Cinematic Releases: Happy End (2017) - Reviewed

Every morning, I rise from my queen size, pillow top bed, shower using my high-end hair and skin products, and dress myself in name brand clothing. I then get into my very own automobile and drive myself to a hip coffee shop, for my daily dose of caffeine, before heading to my very comfortable, high paying, Southern California job. And as I am waiting for my over-priced, vanilla soy late, I scroll through the latest social media memes and updates, using my iPhoneX, with my brand new Vans out of focus in the background.

Simultaneously, as run through these activities of my very privileged, first world existence, the office of the United Nations High Commissioner for Refugees (UNHCR) reports that 65.6 million people have been forcibly displaced worldwide. 22.5 million of those are refugees. 10 million of those are currently stateless with only, roughly, 200,000 having been resettled. The state of our western lives allows us to block out these statistics with unsettling ease. I guarantee, almost everyone reading this now spends more time fretting over their Instagram feed than the refugee crisis. We care more about our vacation photos, and selfies, than the millions of human beings struggling to survive on a daily basis. It's down right repulsive if you allow yourself to think about it, and I'm not the only person who thinks so.

Michael Haneke's latest film Happy End is an unflinching criticism of the western world's approach to the refugee crisis. The film focuses on the lives of the very affluent, Laurent family, living in the port city of Calais, France, who's comings and goings are reduced to being online content for the youngest of the family, teenage Eve (Fantine Harduin). Characteristic of other Haneke films, Happy End is less of a narrative than it is a mosaic of scenes, that feel more like cycling through television channels than following a story. This style feels appropriate, seeing as the social media obsessed west conducts itself like Marie Antionette on a 24 hour news cycle.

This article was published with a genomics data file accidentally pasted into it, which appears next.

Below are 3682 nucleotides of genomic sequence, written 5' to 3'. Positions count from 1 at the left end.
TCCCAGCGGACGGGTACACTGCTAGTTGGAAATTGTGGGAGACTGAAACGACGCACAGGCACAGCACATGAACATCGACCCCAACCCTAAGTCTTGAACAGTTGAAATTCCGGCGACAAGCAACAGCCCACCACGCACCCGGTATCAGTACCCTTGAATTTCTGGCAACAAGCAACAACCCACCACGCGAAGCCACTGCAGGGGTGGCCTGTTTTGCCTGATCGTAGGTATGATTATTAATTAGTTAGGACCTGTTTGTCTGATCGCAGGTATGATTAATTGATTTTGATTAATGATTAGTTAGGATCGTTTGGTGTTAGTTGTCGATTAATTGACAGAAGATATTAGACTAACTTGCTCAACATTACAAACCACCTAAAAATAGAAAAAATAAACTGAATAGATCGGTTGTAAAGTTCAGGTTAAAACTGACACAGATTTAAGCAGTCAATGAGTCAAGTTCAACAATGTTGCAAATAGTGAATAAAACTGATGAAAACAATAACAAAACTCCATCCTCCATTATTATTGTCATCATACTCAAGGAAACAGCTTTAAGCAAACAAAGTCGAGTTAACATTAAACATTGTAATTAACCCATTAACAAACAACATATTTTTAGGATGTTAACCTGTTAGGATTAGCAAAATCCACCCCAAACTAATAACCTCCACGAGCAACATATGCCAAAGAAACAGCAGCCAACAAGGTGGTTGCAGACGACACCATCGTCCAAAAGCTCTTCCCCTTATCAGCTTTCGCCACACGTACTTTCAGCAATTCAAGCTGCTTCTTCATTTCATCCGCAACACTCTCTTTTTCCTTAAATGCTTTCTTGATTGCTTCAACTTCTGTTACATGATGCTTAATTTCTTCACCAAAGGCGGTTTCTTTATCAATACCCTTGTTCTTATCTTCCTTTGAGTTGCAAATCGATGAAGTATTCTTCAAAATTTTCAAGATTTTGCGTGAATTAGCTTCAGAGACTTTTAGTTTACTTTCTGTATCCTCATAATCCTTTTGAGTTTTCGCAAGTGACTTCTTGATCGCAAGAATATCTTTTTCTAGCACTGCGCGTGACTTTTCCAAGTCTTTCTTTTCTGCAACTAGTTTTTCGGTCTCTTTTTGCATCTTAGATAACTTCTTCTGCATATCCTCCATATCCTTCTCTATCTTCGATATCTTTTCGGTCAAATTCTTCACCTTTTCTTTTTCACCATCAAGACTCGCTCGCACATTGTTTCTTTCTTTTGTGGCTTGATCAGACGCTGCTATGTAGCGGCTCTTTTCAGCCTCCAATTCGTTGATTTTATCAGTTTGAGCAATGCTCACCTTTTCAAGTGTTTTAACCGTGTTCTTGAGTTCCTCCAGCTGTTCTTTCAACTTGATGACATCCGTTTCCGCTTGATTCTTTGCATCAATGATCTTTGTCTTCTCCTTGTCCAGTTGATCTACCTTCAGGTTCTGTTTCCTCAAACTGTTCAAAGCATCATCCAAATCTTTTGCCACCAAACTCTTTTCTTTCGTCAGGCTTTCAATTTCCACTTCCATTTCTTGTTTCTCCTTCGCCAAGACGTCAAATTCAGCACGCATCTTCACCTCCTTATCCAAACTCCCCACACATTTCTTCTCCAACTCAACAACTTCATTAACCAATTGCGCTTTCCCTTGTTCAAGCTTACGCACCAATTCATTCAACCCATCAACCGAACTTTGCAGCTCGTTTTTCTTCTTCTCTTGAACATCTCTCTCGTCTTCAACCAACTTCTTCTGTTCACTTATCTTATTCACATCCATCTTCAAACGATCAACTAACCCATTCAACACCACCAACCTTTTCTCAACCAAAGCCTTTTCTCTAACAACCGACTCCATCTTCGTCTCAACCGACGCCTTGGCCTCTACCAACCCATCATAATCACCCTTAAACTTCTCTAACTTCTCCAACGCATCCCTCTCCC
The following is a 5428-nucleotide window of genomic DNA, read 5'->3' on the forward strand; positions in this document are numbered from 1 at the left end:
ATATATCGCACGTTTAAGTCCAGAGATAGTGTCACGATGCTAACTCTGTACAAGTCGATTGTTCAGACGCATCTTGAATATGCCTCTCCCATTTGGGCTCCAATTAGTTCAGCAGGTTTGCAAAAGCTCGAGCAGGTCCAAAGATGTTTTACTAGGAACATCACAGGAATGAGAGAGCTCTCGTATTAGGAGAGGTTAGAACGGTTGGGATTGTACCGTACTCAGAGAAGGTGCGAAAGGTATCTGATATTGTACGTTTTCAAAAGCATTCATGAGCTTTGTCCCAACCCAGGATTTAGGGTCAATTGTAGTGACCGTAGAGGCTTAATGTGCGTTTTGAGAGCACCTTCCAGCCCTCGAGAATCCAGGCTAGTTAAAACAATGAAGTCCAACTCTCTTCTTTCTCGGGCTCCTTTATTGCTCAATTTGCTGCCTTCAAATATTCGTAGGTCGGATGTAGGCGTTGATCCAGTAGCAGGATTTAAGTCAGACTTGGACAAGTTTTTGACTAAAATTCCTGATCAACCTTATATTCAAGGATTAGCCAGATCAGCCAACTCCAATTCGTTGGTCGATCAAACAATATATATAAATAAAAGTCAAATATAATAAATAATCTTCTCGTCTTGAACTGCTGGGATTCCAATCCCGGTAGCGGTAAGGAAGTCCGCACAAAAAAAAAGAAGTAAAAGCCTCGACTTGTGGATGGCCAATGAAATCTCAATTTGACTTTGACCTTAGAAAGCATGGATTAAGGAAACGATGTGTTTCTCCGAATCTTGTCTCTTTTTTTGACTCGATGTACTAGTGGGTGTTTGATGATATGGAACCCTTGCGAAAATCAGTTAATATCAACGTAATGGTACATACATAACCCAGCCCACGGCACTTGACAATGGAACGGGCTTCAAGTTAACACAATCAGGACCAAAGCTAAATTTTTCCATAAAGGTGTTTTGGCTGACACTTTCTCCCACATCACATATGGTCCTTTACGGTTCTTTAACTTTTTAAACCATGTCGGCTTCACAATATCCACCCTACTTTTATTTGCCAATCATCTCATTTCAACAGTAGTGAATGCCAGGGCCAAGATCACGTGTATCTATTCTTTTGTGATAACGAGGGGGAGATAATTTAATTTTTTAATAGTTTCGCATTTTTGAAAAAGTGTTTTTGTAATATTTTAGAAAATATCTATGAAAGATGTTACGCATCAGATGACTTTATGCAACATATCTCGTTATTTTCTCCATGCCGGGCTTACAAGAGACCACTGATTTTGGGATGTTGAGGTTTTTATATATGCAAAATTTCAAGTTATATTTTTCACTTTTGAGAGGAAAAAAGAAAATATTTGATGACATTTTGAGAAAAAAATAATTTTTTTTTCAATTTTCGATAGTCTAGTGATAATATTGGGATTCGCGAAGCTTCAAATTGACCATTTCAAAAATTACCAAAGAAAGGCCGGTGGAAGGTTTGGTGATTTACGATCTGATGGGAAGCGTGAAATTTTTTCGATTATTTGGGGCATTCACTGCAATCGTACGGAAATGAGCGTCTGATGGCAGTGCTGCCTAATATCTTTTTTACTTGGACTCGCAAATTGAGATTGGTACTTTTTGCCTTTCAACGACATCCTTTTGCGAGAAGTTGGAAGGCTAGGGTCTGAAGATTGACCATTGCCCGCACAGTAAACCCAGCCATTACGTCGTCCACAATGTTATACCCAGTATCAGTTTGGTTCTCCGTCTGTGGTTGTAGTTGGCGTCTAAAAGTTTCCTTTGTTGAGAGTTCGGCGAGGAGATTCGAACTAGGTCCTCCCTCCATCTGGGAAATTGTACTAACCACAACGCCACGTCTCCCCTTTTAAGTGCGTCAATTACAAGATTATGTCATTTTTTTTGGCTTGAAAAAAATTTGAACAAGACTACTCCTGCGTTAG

“Let them eat cake” is screamed into the faces of the audience, as this characteristically dark auteur calls attention to the refugees living in Calais, by almost ignoring them. As Anne (Isabelle Huppert), Thomas (Mathieu Kassovitz), and Georges Laurent (Jean-Louis Trintignant) coast through their daily routines in an almost monotone manner, it is only Pierre Laurent (Franz Rogowski) who seems to notice the crisis taking place pretty much on their doorstep. This causes him to become depressed and lash out in the only fashion a privileged, man baby does, with self-destructive disruption. When asked about Happy End, Haneke explains “I’m concerned with holding up a mirror to society”, because, “I wanted to show how people in first world countries deal, or don’t deal, with the problems facing the rest of the world.”

Happy End is a film everyone should see once. Not only because I am a fan of Michael Haneke's work but because this film is successful in doing what all quality art should do, which is to make one reflect on themselves and their surrounding world. It may not have the power to change the collective apathy of the west, but it will definitely make you, as an individual, acutely aware of the dysfunction in which we all subscribe whenever we pull our phones out of our pockets. 

Share this review.

-Dawn Stronski